Moorman, Charles. "The Prioress as Pearly Queen." 13 (1978): 25-33.
In the General Prologue, Chaucer contrasts appearance with reality in the portrait of the Prioress. The Prioress seeks to impress the other pilgrims with upper-class manners, but her middle class, Cockney origins cannot be completely hidden. Chaucer tells his audience that the Prioress is from a particular part of London, so she spoke a London dialect influenced by Kentish and Southeastern dialects. She may have spoken French with a Flemish accent, following Lady Elizabeth, a nun in the Stratford convent. Finally by telling a miracle of the Virgin, the Prioress emphasizes her bourgeois background, since that segment of society favored such tales.
Pigg, Daniel F. "Refiguring Martyrdom: Chaucer's Prioress and Her Tale." 29 (1994): 65-73.
The Prioress must be read outside the context of her portrait in the General Prologue since the General Prologue was written after the Prioress's Tale. Also, in her tale the Prioress uses a different definition of martyrdom. The early Church thought of martyrdom in two ways, the physical death and the preservation of virginity which was often associated with taking monastic vows. Invoking the Virgin, the Prioress authorizes the tale she tells by denying that it is her own. In the tale, the Prioress refigures martyrdom several ways. She refers to the Feast of the Holy Innocents, emphasizes the virginity of the little boy, and reminds the pilgrims of Hugh of Lincoln's martyrdom.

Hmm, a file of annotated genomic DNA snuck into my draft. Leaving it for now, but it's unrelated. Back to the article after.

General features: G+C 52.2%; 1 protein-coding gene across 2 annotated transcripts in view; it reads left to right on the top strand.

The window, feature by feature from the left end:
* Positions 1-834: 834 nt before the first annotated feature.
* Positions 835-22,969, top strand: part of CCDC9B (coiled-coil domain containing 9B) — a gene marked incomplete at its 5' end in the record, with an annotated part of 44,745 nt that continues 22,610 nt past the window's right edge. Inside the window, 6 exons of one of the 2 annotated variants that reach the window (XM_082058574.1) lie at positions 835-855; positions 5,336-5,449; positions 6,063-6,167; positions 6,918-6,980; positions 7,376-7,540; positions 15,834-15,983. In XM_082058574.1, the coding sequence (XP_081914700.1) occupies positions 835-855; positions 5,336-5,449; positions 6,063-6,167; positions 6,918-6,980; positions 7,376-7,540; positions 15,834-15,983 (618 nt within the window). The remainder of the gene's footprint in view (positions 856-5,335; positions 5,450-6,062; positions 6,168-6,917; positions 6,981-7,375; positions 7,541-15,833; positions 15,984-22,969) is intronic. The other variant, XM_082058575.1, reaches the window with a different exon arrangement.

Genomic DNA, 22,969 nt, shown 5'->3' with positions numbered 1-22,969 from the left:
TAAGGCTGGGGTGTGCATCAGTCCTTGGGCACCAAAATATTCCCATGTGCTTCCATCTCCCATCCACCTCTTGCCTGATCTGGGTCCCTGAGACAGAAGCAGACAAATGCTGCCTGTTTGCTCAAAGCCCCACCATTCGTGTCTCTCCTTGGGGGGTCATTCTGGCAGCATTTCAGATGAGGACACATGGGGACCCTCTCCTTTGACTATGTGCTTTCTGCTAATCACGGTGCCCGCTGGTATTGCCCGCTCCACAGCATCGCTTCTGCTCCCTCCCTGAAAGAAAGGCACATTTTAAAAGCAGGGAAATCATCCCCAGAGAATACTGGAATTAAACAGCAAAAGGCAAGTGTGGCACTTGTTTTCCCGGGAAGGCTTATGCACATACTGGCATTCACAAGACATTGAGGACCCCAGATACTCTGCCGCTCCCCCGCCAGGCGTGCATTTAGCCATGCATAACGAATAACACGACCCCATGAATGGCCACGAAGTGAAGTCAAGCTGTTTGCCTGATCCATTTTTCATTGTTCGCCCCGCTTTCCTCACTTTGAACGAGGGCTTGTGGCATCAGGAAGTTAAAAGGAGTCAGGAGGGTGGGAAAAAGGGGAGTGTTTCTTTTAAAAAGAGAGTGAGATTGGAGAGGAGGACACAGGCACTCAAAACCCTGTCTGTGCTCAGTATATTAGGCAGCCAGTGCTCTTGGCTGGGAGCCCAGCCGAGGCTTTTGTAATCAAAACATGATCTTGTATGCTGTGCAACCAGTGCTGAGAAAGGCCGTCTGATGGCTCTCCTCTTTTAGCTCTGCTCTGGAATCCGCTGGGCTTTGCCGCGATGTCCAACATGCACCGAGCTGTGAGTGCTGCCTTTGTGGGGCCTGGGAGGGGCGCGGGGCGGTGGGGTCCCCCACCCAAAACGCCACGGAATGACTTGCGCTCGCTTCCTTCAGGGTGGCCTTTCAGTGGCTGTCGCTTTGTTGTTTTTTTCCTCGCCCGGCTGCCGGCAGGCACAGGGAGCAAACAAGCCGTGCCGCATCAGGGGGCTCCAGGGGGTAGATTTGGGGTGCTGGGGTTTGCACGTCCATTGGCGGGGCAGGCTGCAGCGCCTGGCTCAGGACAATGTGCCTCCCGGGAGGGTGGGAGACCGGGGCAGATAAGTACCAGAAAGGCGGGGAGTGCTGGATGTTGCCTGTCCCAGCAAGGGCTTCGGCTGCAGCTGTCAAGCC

Spencer, William. "Are Chaucer's Pilgrims Keyed to the Zodiac?" 4 (1970): 147-70.